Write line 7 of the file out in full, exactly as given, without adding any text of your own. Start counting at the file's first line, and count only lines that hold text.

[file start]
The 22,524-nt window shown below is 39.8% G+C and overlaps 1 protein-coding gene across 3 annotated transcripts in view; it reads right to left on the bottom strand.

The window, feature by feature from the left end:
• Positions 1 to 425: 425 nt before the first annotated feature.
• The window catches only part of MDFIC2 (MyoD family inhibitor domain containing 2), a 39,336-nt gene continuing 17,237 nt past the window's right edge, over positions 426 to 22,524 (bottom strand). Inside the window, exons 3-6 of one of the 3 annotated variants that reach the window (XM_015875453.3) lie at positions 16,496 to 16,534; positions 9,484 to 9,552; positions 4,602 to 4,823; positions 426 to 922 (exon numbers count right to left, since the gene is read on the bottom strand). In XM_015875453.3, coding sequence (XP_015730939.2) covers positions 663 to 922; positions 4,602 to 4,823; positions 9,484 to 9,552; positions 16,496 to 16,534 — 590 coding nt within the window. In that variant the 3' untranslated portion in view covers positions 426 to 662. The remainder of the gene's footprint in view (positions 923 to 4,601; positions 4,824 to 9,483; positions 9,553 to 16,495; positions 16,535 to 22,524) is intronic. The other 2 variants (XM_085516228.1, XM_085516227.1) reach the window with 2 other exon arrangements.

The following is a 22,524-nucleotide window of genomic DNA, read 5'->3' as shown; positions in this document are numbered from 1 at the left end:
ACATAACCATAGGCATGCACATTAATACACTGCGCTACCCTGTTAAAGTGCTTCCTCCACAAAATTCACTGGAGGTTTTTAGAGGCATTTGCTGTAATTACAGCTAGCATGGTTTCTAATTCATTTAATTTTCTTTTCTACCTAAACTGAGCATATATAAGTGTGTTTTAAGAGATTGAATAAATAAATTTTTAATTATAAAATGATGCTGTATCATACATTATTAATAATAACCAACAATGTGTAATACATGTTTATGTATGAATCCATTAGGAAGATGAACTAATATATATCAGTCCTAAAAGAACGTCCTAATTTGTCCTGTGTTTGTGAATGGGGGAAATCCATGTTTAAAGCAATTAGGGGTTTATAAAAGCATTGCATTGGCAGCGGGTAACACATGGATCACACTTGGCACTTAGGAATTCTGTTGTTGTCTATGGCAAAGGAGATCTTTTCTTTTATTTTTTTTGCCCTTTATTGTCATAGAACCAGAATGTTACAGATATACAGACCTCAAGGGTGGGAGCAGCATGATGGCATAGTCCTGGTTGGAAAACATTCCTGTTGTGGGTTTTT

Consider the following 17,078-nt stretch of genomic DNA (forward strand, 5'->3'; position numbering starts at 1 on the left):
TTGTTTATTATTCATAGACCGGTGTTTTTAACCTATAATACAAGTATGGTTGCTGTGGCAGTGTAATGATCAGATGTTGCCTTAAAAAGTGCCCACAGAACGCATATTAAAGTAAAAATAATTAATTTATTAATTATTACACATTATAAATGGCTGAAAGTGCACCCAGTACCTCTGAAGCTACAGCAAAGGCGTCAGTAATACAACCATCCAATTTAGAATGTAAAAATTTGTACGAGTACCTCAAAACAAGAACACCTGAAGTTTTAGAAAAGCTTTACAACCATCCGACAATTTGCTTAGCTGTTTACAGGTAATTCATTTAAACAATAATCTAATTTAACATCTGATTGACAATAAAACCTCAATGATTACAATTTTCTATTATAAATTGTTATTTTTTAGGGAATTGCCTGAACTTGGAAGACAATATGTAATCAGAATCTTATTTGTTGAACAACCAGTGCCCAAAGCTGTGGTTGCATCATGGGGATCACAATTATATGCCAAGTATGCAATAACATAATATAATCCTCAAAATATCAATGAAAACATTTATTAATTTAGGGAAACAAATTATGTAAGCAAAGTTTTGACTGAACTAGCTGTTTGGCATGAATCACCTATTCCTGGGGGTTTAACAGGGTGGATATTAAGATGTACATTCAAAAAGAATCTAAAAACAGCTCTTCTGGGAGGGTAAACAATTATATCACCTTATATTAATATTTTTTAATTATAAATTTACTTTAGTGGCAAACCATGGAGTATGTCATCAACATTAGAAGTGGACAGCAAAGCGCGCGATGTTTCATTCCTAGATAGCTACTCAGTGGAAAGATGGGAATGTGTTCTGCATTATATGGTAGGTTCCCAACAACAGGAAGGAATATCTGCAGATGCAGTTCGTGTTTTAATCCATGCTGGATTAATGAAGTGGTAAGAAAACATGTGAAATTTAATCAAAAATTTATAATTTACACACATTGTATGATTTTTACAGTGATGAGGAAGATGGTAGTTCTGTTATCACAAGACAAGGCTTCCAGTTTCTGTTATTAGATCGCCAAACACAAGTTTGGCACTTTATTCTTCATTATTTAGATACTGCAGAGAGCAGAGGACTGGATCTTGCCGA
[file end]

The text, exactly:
Consider the following 17,078-nt stretch of genomic DNA (forward strand, 5'->3'; position numbering starts at 1 on the left):